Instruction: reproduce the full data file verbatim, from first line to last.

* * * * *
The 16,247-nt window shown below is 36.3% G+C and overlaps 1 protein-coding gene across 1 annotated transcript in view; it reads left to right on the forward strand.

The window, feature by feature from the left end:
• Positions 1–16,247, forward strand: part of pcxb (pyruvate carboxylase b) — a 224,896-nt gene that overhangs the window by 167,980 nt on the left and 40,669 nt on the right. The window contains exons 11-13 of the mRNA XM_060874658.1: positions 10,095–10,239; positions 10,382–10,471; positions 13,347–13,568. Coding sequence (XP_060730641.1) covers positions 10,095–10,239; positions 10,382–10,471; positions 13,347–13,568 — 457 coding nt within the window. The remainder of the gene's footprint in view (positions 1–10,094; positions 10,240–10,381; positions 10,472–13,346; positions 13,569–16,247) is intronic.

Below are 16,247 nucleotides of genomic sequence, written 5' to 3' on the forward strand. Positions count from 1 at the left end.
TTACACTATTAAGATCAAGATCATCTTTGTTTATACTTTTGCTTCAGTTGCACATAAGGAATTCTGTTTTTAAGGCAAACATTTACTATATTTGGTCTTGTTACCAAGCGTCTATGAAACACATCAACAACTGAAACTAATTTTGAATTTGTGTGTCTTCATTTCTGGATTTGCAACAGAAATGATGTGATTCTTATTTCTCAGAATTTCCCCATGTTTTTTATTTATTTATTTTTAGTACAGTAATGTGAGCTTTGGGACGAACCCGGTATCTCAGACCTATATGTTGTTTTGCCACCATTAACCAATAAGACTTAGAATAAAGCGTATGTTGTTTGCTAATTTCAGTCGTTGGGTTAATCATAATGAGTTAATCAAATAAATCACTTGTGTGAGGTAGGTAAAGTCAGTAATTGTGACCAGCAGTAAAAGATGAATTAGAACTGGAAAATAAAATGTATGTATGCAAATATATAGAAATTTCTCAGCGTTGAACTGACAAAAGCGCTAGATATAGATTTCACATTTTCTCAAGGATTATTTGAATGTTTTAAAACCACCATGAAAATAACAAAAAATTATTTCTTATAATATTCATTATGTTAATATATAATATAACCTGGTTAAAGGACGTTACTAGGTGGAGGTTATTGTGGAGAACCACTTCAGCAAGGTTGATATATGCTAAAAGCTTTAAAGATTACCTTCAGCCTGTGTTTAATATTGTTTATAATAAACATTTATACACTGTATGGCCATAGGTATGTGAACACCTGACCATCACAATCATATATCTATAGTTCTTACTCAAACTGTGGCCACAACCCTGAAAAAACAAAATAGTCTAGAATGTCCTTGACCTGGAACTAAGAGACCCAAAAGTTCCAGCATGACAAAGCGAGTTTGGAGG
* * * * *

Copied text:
The 16,247-nt window shown below is 36.3% G+C and overlaps 1 protein-coding gene across 1 annotated transcript in view; it reads left to right on the forward strand.

The window, feature by feature from the left end:
• Positions 1–16,247, forward strand: part of pcxb (pyruvate carboxylase b) — a 224,896-nt gene that overhangs the window by 167,980 nt on the left and 40,669 nt on the right. The window contains exons 11-13 of the mRNA XM_060874658.1: positions 10,095–10,239; positions 10,382–10,471; positions 13,347–13,568. Coding sequence (XP_060730641.1) covers positions 10,095–10,239; positions 10,382–10,471; positions 13,347–13,568 — 457 coding nt within the window. The remainder of the gene's footprint in view (positions 1–10,094; positions 10,240–10,381; positions 10,472–13,346; positions 13,569–16,247) is intronic.

Below are 16,247 nucleotides of genomic sequence, written 5' to 3' on the forward strand. Positions count from 1 at the left end.
TTACACTATTAAGATCAAGATCATCTTTGTTTATACTTTTGCTTCAGTTGCACATAAGGAATTCTGTTTTTAAGGCAAACATTTACTATATTTGGTCTTGTTACCAAGCGTCTATGAAACACATCAACAACTGAAACTAATTTTGAATTTGTGTGTCTTCATTTCTGGATTTGCAACAGAAATGATGTGATTCTTATTTCTCAGAATTTCCCCATGTTTTTTATTTATTTATTTTTAGTACAGTAATGTGAGCTTTGGGACGAACCCGGTATCTCAGACCTATATGTTGTTTTGCCACCATTAACCAATAAGACTTAGAATAAAGCGTATGTTGTTTGCTAATTTCAGTCGTTGGGTTAATCATAATGAGTTAATCAAATAAATCACTTGTGTGAGGTAGGTAAAGTCAGTAATTGTGACCAGCAGTAAAAGATGAATTAGAACTGGAAAATAAAATGTATGTATGCAAATATATAGAAATTTCTCAGCGTTGAACTGACAAAAGCGCTAGATATAGATTTCACATTTTCTCAAGGATTATTTGAATGTTTTAAAACCACCATGAAAATAACAAAAAATTATTTCTTATAATATTCATTATGTTAATATATAATATAACCTGGTTAAAGGACGTTACTAGGTGGAGGTTATTGTGGAGAACCACTTCAGCAAGGTTGATATATGCTAAAAGCTTTAAAGATTACCTTCAGCCTGTGTTTAATATTGTTTATAATAAACATTTATACACTGTATGGCCATAGGTATGTGAACACCTGACCATCACAATCATATATCTATAGTTCTTACTCAAACTGTGGCCACAACCCTGAAAAAACAAAATAGTCTAGAATGTCCTTGACCTGGAACTAAGAGACCCAAAAGTTCCAGCATGACAAAGCGAGTTTGGAGG